DrugLib.com — Drug Information Portal

Rx drug information, pharmaceutical research, clinical trials, news, and more

Common metabolic profile in infants indicating impaired cobalamin status responds to cobalamin supplementation.

Author(s): Bjorke-Monsen AL, Torsvik I, Saetran H, Markestad T, Ueland PM

Affiliation(s): Department of Clinical Biochemistry, Haukeland University Hospital, N-5021 Bergen, Norway. almo@helse-bergen.no

Publication date & source: 2008-07, Pediatrics., 122(1):83-91.

Publication type: Randomized Controlled Trial; Research Support, Non-U.S. Gov't

OBJECTIVE: A metabolic profile consistent with impaired cobalamin status is prevalent in breastfed infants. We investigated whether this profile reflects immature organ systems or impaired cobalamin status. METHODS: In a single-center, randomized, placebo-controlled trial, we studied 107 six-week-old infants. The infants were randomly assigned to receive either an intramuscular injection of 400 mug of cobalamin or no intervention. Concentrations of cobalamin and folate in serum and total homocysteine, methylmalonic acid, and cystathionine in plasma were determined at enrollment and at the age of 4 months. RESULTS: There were no significant differences between the intervention group (n = 54) and the control group (n = 53) in the concentrations of any vitamin marker at baseline (6 weeks). At 4 months, the supplement-treated infants had a 75% higher median serum cobalamin level and remarkable reductions in median plasma total homocysteine (from 7.46 to 4.57 micromol/L) and methylmalonic acid (from 0.58 to 0.20 micromol/L) levels, whereas levels of both metabolites were essentially unchanged during the follow-up period in the control group. CONCLUSIONS: Cobalamin supplementation changed all markers of impaired cobalamin status (low cobalamin, high total homocysteine, and high methylmalonic acid levels) toward a profile observed in cobalamin-replete older children and adults. Therefore, the high total homocysteine and methylmalonic acid levels reported for a large fraction of infants reflect not immature metabolism but rather insufficient cobalamin levels to fully sustain cobalamin-dependent reactions fully.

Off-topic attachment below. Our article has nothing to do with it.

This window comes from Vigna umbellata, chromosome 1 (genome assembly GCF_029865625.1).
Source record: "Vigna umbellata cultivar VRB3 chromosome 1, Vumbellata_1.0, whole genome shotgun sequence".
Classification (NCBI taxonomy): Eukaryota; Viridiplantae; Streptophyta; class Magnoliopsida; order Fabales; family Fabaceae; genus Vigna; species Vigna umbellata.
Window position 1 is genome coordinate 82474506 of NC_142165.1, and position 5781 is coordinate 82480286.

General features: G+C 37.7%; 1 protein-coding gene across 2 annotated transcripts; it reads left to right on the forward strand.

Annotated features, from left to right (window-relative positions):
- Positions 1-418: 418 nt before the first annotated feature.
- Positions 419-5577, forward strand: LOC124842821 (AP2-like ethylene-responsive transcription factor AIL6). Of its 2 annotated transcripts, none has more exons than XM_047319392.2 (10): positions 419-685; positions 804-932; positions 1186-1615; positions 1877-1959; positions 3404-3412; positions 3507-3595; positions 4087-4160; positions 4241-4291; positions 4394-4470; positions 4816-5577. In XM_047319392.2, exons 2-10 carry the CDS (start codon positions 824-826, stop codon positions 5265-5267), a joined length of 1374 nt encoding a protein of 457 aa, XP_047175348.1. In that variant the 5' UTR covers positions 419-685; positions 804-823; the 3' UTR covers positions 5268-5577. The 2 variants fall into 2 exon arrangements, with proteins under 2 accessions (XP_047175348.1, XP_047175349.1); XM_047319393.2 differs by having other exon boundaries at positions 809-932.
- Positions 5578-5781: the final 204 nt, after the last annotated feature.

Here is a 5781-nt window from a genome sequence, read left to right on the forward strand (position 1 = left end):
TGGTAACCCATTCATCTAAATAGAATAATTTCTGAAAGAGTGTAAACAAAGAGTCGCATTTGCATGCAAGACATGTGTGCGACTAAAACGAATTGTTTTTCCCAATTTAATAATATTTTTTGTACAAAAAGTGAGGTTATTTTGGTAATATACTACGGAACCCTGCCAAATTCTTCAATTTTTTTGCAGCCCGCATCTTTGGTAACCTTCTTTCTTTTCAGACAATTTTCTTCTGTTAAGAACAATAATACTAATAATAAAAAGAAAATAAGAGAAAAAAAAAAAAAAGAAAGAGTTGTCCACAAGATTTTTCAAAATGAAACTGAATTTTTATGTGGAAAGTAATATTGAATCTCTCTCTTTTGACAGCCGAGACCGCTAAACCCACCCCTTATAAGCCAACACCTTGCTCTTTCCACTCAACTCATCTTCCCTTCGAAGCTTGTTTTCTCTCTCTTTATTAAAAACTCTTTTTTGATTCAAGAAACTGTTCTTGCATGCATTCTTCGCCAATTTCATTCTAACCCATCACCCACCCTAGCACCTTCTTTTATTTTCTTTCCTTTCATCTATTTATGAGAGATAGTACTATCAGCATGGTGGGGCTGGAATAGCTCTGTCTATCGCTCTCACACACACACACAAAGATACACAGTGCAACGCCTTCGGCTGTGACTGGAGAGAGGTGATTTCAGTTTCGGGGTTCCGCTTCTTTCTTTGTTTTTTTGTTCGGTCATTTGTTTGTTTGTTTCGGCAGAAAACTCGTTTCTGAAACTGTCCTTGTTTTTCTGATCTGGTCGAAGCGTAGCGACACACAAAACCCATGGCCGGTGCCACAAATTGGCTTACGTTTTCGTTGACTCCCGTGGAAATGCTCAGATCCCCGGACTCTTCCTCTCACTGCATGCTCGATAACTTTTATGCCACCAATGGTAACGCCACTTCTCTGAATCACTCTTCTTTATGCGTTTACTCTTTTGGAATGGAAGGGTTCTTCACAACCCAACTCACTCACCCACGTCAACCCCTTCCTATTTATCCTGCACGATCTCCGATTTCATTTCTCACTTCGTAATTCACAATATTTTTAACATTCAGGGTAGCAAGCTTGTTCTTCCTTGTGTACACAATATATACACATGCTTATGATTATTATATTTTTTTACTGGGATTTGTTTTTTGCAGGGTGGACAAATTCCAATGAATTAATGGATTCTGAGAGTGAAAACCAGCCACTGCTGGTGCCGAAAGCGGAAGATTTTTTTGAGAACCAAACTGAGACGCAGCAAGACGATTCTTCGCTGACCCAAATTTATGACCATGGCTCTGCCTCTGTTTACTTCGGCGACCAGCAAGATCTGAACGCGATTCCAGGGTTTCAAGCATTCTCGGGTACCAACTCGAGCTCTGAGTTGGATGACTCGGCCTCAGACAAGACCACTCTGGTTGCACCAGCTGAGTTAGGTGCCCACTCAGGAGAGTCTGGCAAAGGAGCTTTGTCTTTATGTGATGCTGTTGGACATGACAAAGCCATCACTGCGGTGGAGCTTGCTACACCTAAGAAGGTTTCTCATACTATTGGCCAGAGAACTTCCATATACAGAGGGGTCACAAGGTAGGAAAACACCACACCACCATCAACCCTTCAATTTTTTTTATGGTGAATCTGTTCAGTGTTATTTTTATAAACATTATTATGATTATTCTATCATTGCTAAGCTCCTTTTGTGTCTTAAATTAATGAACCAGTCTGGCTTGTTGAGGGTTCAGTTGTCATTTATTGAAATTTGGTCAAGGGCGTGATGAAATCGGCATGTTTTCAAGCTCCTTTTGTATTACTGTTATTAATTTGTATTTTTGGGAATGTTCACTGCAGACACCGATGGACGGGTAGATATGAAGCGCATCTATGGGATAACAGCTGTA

Page last updated: 2008-08-11

-- advertisement -- The American Red Cross
Home | About Us | Contact Us | Site usage policy | Privacy policy

All Rights reserved - Copyright DrugLib.com, 2006-2017